The government must bring forward legislation to ratify its deal—but the prospect of another parliamentary defeat looms largeby Joe Owen / May 17, 2019 / Leave a comment
After taking Brexit off the boil since Easter, the government has decided to bring its deal with the EU back to parliament. MPs will get yet another opportunity to vote on the prime minister’s Withdrawal Agreement in early June, but this time it will be on legislation—the Withdrawal Agreement Bill (or WAB as it is known in government)—rather than the previous, symbolic “meaningful votes.” Those votes left the government red-faced after historic defeats. Here is what you need to know this time around.
Why do we need the Withdrawal Agreement Bill?
To ensure smooth departure, the UK needs to implement the Withdrawal Agreement in domestic law. The UK’s constitution means that when it signs up to a legally binding international treaty, it isn’t automatically reflected on the statute book—parliament has to legislate for it. The EU Withdrawal Act specifies that needs an Act of Parliament—so the Withdrawal Agreement Bill is essential if the government is to ratify its deal. John Bercow, the Speaker, refused to allow another “meaningful vote,” but the government must nonetheless press on with the legislation itself.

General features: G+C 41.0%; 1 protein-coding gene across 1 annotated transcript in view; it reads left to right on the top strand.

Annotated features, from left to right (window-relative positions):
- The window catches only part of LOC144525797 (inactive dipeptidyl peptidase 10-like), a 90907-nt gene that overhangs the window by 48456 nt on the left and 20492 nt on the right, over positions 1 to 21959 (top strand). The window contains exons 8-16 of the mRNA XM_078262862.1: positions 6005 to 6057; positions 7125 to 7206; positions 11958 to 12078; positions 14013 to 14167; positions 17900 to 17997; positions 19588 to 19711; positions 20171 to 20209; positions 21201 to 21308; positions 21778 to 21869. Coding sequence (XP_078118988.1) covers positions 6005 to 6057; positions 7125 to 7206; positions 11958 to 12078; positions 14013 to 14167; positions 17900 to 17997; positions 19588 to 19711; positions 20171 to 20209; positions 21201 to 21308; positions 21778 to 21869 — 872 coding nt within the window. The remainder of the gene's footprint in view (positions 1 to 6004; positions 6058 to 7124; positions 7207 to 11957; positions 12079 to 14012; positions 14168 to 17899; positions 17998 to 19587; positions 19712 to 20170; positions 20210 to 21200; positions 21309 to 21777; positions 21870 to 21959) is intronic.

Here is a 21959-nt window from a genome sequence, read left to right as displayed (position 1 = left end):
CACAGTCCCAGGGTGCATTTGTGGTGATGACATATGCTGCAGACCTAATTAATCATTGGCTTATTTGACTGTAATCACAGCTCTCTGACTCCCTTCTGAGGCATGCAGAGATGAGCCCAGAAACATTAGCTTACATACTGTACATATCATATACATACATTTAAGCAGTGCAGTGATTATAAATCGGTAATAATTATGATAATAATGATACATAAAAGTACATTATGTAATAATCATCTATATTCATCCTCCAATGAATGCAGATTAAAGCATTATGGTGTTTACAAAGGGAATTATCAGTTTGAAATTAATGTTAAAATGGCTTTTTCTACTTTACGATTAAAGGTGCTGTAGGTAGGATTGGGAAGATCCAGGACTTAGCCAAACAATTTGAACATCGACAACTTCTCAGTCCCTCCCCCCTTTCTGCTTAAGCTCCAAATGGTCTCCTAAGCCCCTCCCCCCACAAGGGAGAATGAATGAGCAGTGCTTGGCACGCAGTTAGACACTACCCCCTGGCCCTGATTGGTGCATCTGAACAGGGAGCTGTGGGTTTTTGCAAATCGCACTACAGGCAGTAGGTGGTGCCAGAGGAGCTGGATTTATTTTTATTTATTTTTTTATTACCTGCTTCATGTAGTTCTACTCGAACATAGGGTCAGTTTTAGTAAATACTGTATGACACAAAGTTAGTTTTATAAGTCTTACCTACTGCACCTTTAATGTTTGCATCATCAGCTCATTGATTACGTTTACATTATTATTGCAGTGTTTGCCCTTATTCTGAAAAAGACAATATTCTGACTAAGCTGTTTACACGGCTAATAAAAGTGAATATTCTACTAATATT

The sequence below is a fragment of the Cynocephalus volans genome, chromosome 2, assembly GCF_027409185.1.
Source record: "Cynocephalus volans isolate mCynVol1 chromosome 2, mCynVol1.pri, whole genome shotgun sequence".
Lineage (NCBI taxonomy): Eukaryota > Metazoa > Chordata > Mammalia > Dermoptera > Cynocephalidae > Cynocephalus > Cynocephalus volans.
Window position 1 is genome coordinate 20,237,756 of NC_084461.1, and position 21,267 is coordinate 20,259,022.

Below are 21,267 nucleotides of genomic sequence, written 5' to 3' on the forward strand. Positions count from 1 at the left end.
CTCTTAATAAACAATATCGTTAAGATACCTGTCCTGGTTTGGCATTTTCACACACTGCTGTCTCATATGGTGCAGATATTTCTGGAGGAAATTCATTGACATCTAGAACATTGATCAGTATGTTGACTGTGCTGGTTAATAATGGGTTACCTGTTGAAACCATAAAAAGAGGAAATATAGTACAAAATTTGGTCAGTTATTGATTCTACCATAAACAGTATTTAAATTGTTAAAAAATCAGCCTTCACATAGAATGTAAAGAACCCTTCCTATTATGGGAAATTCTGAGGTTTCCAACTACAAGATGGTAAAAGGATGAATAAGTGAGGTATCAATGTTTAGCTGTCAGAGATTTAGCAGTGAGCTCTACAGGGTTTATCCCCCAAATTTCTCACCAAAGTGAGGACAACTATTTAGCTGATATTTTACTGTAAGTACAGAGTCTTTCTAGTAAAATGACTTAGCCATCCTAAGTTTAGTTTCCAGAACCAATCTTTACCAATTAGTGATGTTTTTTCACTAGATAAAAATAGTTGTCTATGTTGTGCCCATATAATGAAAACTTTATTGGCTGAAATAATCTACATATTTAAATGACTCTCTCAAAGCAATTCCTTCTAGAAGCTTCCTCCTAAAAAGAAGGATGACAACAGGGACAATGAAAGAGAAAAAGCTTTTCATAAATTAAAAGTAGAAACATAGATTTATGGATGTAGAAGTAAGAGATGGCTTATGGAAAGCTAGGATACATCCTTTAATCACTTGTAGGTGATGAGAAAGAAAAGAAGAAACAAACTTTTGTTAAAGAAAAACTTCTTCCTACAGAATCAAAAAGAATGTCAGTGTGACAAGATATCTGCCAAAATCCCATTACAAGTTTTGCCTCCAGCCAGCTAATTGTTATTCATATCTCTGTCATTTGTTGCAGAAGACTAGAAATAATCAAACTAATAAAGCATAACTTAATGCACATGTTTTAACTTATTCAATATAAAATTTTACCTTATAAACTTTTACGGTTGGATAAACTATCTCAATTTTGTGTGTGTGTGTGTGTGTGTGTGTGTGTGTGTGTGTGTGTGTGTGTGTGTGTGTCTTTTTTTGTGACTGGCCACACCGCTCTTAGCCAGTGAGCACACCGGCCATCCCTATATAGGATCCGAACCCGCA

What will it contain and what are the flashpoints?
There’s a reason this Bill has been kept under wraps—it’s likely to be prove deeply unpopular with some MPs. It needs to:
– Give ministers powers to pay the negotiated financial settlement – Restore parts of the European Communities Act (the UK law implementing EU membership) for the duration of the transition period—preserving the jurisdiction of the European Court of Justice. – Give the Withdrawal Agreement—and any EU law within it—a form of continued “supremacy” over UK law – Put the citizens’ rights provisions into UK law and create an “independent monitoring authority” to ensure the UK complies – Provide for a process for implementing the backstop if needed
If the Bill survives second reading—a simple yes or no vote on the principle of the Bill—MPs will be able to table amendments. At that point, it’s possible a whole host of changes will be suggested by parliamentarians.
A leaked “war-gaming” exercise, run by the government to understand possible amendments, suggests there are a number of possible flashpoints. One example is the financial settlement, where MPs could request that payments to the EU are dependent on negotiating a future trade deal. Parliament’s role in the future relationship negotiations is also likely to feature, with the government already claiming to be open to…